The Washington National Guard continues to provide support July 21 to the people of north central Washington who have been affected by the Carlton Complex Fire. (Sgt. 1st Class Jason Kriess / National Guard)
A line of firefighters stands guard July 18 as they allow fire to burn to the road but keep an eye out to prevent embers from crossing in Winthrop, Wash. (Elaine Thompson / AP)
SPOKANE, WASH. — Calmer winds and cooler temperatures were allowing firefighters to go on the offensive Monday against a destructive wildfire that has charred hundreds of square miles of terrain in Washington state and is the largest in state history.
The Carlton Complex of fires in north-central Washington has burned about 379 square miles, fire spokesman Andrew Sanbri said Monday.
“There is optimism in the air, but we don’t want to give the impression that all is good,” Sanbri said. “Things are improving.”
The fire was just 2 percent contained Monday.
At 243,000 acres, the Carlton Complex was larger than the Yacolt Burn, which consumed 238,920 acres in southwestern Washington in 1902 and is the largest recorded forest fire in state history, according to HistoryLink.org, an online resource of Washington state history. The Yacolt Burn killed 38 people.
Firefighters planned to aggressively protect some houses near Libby Creek on Monday, while burning away potential fuel on its north side, Sanbri said. Okanogan County Sheriff Frank Rogers estimates that 150 homes have been destroyed already, but suspects that number could be higher. The fire is being blamed for one death.
Karina Shagren, spokeswoman for the state’s Military Department, said 100 National Guard troops were on standby, and up to 1,000 more in Yakima could receive additional fire training. Active-duty military could be called in as well, Gov. Jay Inslee said.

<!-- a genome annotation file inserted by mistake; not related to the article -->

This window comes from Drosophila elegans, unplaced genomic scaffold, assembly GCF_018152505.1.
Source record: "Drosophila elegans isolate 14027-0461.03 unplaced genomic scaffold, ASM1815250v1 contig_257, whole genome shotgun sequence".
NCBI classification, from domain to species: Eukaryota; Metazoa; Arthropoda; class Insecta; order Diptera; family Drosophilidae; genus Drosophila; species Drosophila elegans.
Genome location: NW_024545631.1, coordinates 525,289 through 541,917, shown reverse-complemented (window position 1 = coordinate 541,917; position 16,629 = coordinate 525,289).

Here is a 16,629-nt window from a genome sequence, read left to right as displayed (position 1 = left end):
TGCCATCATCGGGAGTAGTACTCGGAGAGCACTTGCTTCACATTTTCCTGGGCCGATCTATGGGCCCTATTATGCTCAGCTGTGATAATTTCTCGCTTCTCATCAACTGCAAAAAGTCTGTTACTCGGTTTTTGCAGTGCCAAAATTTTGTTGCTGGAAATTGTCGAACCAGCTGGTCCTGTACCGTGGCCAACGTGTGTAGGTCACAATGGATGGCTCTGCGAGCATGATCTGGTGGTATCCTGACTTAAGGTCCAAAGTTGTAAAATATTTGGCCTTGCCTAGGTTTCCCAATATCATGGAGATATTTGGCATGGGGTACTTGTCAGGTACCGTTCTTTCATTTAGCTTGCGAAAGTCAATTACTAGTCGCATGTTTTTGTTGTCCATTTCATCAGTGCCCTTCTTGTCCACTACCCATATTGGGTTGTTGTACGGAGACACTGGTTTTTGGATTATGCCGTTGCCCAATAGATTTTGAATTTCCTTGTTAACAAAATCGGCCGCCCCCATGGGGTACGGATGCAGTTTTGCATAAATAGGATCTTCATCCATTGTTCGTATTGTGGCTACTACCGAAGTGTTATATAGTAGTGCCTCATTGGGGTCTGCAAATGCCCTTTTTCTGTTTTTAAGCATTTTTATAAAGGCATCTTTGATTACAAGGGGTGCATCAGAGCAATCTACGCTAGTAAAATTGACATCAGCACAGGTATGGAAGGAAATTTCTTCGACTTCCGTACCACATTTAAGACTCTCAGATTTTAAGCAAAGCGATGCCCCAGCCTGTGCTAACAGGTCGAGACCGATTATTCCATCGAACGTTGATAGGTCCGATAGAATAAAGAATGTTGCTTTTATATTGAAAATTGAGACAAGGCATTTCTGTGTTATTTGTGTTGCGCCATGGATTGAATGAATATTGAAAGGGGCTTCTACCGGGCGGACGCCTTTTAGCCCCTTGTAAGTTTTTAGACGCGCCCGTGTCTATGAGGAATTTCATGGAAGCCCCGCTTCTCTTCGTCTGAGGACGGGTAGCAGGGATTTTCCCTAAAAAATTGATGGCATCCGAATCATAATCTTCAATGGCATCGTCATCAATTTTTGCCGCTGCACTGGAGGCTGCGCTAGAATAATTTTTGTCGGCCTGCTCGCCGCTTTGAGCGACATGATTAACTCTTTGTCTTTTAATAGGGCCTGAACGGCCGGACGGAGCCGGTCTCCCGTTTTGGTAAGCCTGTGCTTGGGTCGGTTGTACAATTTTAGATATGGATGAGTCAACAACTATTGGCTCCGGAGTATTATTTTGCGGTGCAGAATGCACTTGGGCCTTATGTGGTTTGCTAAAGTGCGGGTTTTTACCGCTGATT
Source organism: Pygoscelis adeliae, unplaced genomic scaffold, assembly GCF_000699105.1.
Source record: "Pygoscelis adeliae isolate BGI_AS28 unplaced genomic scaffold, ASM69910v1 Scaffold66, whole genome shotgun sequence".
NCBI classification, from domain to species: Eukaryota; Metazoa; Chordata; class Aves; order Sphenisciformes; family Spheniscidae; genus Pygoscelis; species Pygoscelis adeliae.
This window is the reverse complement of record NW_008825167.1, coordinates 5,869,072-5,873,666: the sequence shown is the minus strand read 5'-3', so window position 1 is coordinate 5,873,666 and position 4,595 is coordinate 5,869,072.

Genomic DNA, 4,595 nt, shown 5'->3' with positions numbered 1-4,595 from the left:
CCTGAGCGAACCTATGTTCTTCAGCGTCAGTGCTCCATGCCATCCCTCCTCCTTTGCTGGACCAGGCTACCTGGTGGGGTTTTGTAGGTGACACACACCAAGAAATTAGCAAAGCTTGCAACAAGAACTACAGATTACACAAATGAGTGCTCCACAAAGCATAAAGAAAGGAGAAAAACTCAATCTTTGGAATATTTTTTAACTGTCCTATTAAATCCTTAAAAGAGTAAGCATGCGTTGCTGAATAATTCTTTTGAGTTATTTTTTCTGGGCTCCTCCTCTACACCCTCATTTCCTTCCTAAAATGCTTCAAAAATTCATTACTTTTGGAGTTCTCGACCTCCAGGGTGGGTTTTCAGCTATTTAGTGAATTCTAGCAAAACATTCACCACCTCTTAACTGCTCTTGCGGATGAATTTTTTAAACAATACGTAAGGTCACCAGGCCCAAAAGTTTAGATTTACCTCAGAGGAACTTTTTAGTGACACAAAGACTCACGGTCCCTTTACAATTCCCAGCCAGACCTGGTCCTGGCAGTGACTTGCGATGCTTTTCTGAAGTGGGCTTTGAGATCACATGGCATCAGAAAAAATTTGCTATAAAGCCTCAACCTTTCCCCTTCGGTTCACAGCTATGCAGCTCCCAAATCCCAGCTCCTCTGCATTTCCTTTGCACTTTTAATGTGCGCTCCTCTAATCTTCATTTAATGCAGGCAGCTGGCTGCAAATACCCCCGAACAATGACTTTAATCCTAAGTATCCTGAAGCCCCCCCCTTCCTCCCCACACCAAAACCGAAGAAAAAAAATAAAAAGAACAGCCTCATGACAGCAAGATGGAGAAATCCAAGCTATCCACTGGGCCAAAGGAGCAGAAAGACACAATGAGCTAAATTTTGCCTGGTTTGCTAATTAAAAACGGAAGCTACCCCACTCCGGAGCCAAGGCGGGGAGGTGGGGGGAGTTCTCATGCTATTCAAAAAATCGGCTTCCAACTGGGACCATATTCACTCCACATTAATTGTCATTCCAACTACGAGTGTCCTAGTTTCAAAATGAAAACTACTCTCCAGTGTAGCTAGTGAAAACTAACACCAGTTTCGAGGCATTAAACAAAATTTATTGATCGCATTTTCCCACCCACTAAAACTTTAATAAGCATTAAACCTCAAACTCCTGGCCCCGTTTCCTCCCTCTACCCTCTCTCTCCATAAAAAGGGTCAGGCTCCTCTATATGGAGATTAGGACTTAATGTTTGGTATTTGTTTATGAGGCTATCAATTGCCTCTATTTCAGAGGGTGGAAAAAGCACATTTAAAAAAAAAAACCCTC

The forecast for Monday and Tuesday called for lighter winds and lower temperatures, said Spokane-based National Weather Service meteorologist Greg Koch.
Then on Wednesday a “vigorous” front is expected to cover Washington, bringing rain to much of the state. But it will also bring lightning, he added.
“The benefits of the system are still up in the air,” Koch said. “We may get some rain where we need it, but we may also experience some lightning that could cause some new ignitions.”
The fire has created smoky conditions and reduced air quality in much of eastern Washington and northern Idaho.
His deputies haven’t been able to search parts of the county where homes are spread miles apart.
Rogers said one man has died of an apparent heart attack while fighting the fire near his home. Rob Koczewski, 67, was stricken on Saturday while he and his wife were hauling water and digging fire lines near their home. Rogers said Koczewski was a retired Washington State Patrol trooper and U.S. Marine.
There are more than 1,600 firefighters battling the flames, assisted by more than 100 fire engines, helicopters dropping buckets of water and planes spreading flame retardant, Sanbri said.
Many towns in the scenic Methow Valley remain without power and have limited landline and cellphone service. Okanogan County Public Utility District officials told KREM that fully restoring power to the area could take weeks.
Inslee said Friday about 50 fires were burning in Washington, which has been wracked by hot, dry weather, gusting winds and lightning. About 2,000 firefighters were working in the eastern part of the state.
The Washington state Department of Natural Resources has said firefighters from New Mexico, Utah and Wyoming are coming to the state to help.
Early Saturday, authorities announced that they are bringing in two military air tankers from Wyoming to help fight wildfires in the Pacific Northwest and elsewhere.